Bowing to mounting public concern, Coca-Cola announced this week that it plans to remove brominated vegetable oil (BVO) from its line of beverages.
BVO, a chemical stabilizer that can be made from either soy or corn, is commonly found in sports drinks and sodas. Used to prevent beverage ingredients from separating and keep flavors consistent, BVO includes the element bromide — a component of brominated flame retardants and a potential hormone disruptor.
As Experience Life previously reported, BVO has been banned in several countries, including Japan and nations in the European Union, and is associated with various health concerns:
Signs you’ve gotten a toxic dose include headache, fatigue and memory loss. Studies show that an adult would have to consume quite a bit to see this effect (2 to 4 liters of a soda), but what constitutes a harmful effect in children is less clear.
— “Revealing Ingredients” by Catherine Guthrie (Experience Life, April 2013)
While BVO is not on the U.S. Food and Drug Administration’s “Generally Recognized as Safe” (GRAS) list, the agency does permit its use in beverages in limited quantities.
BVO gained public notoriety as the target of recent Change.org petitions by Mississippi teen Sarah Kavanagh.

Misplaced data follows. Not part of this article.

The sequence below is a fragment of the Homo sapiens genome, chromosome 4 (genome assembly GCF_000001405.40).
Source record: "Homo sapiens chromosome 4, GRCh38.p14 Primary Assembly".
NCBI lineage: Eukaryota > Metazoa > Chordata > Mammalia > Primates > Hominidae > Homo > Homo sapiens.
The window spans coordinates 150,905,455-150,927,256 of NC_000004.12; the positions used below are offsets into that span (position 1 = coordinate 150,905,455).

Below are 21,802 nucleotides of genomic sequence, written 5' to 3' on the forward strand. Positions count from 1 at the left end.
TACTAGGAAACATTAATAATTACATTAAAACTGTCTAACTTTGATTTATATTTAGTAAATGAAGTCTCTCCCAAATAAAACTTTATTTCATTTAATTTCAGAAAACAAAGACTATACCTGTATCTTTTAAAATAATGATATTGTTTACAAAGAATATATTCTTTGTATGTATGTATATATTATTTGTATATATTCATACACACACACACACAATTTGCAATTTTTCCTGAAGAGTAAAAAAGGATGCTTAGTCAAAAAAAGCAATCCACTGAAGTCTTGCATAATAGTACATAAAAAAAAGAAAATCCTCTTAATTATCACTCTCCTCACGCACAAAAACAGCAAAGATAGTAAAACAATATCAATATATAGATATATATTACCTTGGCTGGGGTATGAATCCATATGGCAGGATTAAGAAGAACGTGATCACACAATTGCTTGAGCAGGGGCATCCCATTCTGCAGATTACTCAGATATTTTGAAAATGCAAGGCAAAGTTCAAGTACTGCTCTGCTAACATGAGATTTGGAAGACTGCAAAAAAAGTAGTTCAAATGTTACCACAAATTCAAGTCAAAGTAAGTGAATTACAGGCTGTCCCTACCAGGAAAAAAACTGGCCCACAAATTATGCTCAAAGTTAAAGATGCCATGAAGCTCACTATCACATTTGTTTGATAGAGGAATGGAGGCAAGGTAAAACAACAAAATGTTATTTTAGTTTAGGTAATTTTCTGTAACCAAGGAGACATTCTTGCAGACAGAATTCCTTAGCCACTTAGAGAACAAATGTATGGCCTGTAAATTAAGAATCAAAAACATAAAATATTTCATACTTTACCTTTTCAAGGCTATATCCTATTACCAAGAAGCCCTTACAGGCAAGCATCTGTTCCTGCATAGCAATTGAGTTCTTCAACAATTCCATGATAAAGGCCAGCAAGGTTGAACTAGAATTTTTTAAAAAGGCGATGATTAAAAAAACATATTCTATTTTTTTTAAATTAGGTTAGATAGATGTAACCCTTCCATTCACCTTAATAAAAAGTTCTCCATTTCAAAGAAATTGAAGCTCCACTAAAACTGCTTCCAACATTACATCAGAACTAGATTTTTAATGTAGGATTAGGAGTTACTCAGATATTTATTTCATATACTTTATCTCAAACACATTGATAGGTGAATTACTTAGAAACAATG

In 2013, Kavanagh successfully led a campaign urging PepsiCo to drop BVO from Gatorade, prompting the company to begin removing the additive from all its drinks. She then learned that Powerade, a Coca-Cola product sold in her school, also contained BVO, and she started a new petition.
It is so wrong to be selling something like that to a bunch of kids anywhere! What are these companies thinking? I don’t want anyone in my family touching that stuff. Why do these companies put all this weird, crazy stuff in our food and drinks?
— Sarah Kavanagh, “Powerade: If Gatorade can take crazy chemical BVO out of sports drinks, so can you” (Change.org)
Kavanagh’s Powerade petition garnered tens of thousands of signatures, and Coca-Cola said on Monday that it would phase out BVO from all its drinks by the end of 2014.
The Associated Press reported that the company plans to replace BVO with other “ingredients it uses around the world,” including sucrose acetate isobutyrate and glycerol ester of rosin (both are chemical additives that are “Generally Recognized as Safe” by the FDA, but whose toxicity levels are undetermined).
Coca-Cola and PepsiCo are not the only food companies bowing to public pressure about additives. Kraft announced last year that it would remove two artificial food dyes, Yellow No. 5 and Yellow No. 6, from three of its U.S. Mac & Cheese varieties. Subway said in February that it was dropping azodicarbonamide, commonly found in yoga mats and the foamy soles of running shoes, from its bread recipe. And PepsiCo plans to introduce sodas “made with real sugar” as an alternative to processed chemical sweeteners.
Tell us: Do companies’ decisions to drop chemical additives from their products affect your food and drink choices? Share your thoughts in a comment below, on Facebook, or tweet us @ExperienceLife.